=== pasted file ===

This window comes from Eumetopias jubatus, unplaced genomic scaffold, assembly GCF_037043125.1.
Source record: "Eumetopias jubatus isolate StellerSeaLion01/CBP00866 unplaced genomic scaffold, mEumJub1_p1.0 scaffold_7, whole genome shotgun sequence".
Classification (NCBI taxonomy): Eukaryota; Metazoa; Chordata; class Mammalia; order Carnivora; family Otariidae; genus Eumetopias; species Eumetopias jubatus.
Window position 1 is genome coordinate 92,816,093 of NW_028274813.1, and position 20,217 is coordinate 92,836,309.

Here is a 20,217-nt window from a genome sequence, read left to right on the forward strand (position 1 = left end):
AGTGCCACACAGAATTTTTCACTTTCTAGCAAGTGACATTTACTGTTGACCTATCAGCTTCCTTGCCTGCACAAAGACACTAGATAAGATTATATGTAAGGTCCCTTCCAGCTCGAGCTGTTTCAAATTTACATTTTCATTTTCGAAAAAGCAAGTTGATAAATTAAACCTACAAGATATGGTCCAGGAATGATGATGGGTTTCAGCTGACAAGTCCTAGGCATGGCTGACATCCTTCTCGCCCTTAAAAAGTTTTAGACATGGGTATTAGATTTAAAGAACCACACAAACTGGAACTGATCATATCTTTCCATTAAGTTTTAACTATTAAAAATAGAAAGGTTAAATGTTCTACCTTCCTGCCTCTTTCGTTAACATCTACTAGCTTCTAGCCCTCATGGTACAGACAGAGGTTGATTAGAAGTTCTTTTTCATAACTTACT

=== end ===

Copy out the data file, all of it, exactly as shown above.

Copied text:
This window comes from Eumetopias jubatus, unplaced genomic scaffold, assembly GCF_037043125.1.
Source record: "Eumetopias jubatus isolate StellerSeaLion01/CBP00866 unplaced genomic scaffold, mEumJub1_p1.0 scaffold_7, whole genome shotgun sequence".
Classification (NCBI taxonomy): Eukaryota; Metazoa; Chordata; class Mammalia; order Carnivora; family Otariidae; genus Eumetopias; species Eumetopias jubatus.
Window position 1 is genome coordinate 92,816,093 of NW_028274813.1, and position 20,217 is coordinate 92,836,309.

Here is a 20,217-nt window from a genome sequence, read left to right on the forward strand (position 1 = left end):
AGTGCCACACAGAATTTTTCACTTTCTAGCAAGTGACATTTACTGTTGACCTATCAGCTTCCTTGCCTGCACAAAGACACTAGATAAGATTATATGTAAGGTCCCTTCCAGCTCGAGCTGTTTCAAATTTACATTTTCATTTTCGAAAAAGCAAGTTGATAAATTAAACCTACAAGATATGGTCCAGGAATGATGATGGGTTTCAGCTGACAAGTCCTAGGCATGGCTGACATCCTTCTCGCCCTTAAAAAGTTTTAGACATGGGTATTAGATTTAAAGAACCACACAAACTGGAACTGATCATATCTTTCCATTAAGTTTTAACTATTAAAAATAGAAAGGTTAAATGTTCTACCTTCCTGCCTCTTTCGTTAACATCTACTAGCTTCTAGCCCTCATGGTACAGACAGAGGTTGATTAGAAGTTCTTTTTCATAACTTACT